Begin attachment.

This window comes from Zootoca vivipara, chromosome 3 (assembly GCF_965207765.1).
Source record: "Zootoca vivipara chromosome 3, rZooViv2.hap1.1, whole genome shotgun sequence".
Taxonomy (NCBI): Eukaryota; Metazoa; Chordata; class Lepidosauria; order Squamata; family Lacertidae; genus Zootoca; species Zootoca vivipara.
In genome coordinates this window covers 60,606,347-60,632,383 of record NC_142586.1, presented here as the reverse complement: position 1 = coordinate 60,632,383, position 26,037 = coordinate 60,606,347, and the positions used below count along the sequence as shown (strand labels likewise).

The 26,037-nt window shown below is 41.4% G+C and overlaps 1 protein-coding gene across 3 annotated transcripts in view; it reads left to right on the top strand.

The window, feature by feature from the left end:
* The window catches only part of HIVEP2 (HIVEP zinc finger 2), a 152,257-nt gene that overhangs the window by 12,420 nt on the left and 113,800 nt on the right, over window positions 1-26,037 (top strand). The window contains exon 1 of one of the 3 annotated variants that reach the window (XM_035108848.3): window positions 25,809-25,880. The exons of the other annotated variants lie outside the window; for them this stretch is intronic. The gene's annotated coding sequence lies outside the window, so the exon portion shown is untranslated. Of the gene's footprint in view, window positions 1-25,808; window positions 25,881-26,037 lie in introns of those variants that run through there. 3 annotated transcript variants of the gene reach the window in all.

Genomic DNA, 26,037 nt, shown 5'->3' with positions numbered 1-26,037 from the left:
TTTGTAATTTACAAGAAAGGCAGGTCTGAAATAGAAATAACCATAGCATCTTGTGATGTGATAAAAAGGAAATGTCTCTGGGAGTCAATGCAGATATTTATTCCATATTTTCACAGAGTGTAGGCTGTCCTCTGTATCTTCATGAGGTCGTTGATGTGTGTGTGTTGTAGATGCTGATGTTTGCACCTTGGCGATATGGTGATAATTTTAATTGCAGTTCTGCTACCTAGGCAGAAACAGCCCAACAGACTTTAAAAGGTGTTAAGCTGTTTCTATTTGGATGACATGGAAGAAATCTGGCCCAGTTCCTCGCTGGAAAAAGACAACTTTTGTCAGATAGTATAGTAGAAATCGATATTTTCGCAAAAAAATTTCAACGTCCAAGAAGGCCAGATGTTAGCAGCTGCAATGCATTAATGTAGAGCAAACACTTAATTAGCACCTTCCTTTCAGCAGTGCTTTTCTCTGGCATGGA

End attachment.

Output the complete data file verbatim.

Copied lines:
This window comes from Zootoca vivipara, chromosome 3 (assembly GCF_965207765.1).
Source record: "Zootoca vivipara chromosome 3, rZooViv2.hap1.1, whole genome shotgun sequence".
Taxonomy (NCBI): Eukaryota; Metazoa; Chordata; class Lepidosauria; order Squamata; family Lacertidae; genus Zootoca; species Zootoca vivipara.
In genome coordinates this window covers 60,606,347-60,632,383 of record NC_142586.1, presented here as the reverse complement: position 1 = coordinate 60,632,383, position 26,037 = coordinate 60,606,347, and the positions used below count along the sequence as shown (strand labels likewise).

The 26,037-nt window shown below is 41.4% G+C and overlaps 1 protein-coding gene across 3 annotated transcripts in view; it reads left to right on the top strand.

The window, feature by feature from the left end:
* The window catches only part of HIVEP2 (HIVEP zinc finger 2), a 152,257-nt gene that overhangs the window by 12,420 nt on the left and 113,800 nt on the right, over window positions 1-26,037 (top strand). The window contains exon 1 of one of the 3 annotated variants that reach the window (XM_035108848.3): window positions 25,809-25,880. The exons of the other annotated variants lie outside the window; for them this stretch is intronic. The gene's annotated coding sequence lies outside the window, so the exon portion shown is untranslated. Of the gene's footprint in view, window positions 1-25,808; window positions 25,881-26,037 lie in introns of those variants that run through there. 3 annotated transcript variants of the gene reach the window in all.

Genomic DNA, 26,037 nt, shown 5'->3' with positions numbered 1-26,037 from the left:
TTTGTAATTTACAAGAAAGGCAGGTCTGAAATAGAAATAACCATAGCATCTTGTGATGTGATAAAAAGGAAATGTCTCTGGGAGTCAATGCAGATATTTATTCCATATTTTCACAGAGTGTAGGCTGTCCTCTGTATCTTCATGAGGTCGTTGATGTGTGTGTGTTGTAGATGCTGATGTTTGCACCTTGGCGATATGGTGATAATTTTAATTGCAGTTCTGCTACCTAGGCAGAAACAGCCCAACAGACTTTAAAAGGTGTTAAGCTGTTTCTATTTGGATGACATGGAAGAAATCTGGCCCAGTTCCTCGCTGGAAAAAGACAACTTTTGTCAGATAGTATAGTAGAAATCGATATTTTCGCAAAAAAATTTCAACGTCCAAGAAGGCCAGATGTTAGCAGCTGCAATGCATTAATGTAGAGCAAACACTTAATTAGCACCTTCCTTTCAGCAGTGCTTTTCTCTGGCATGGA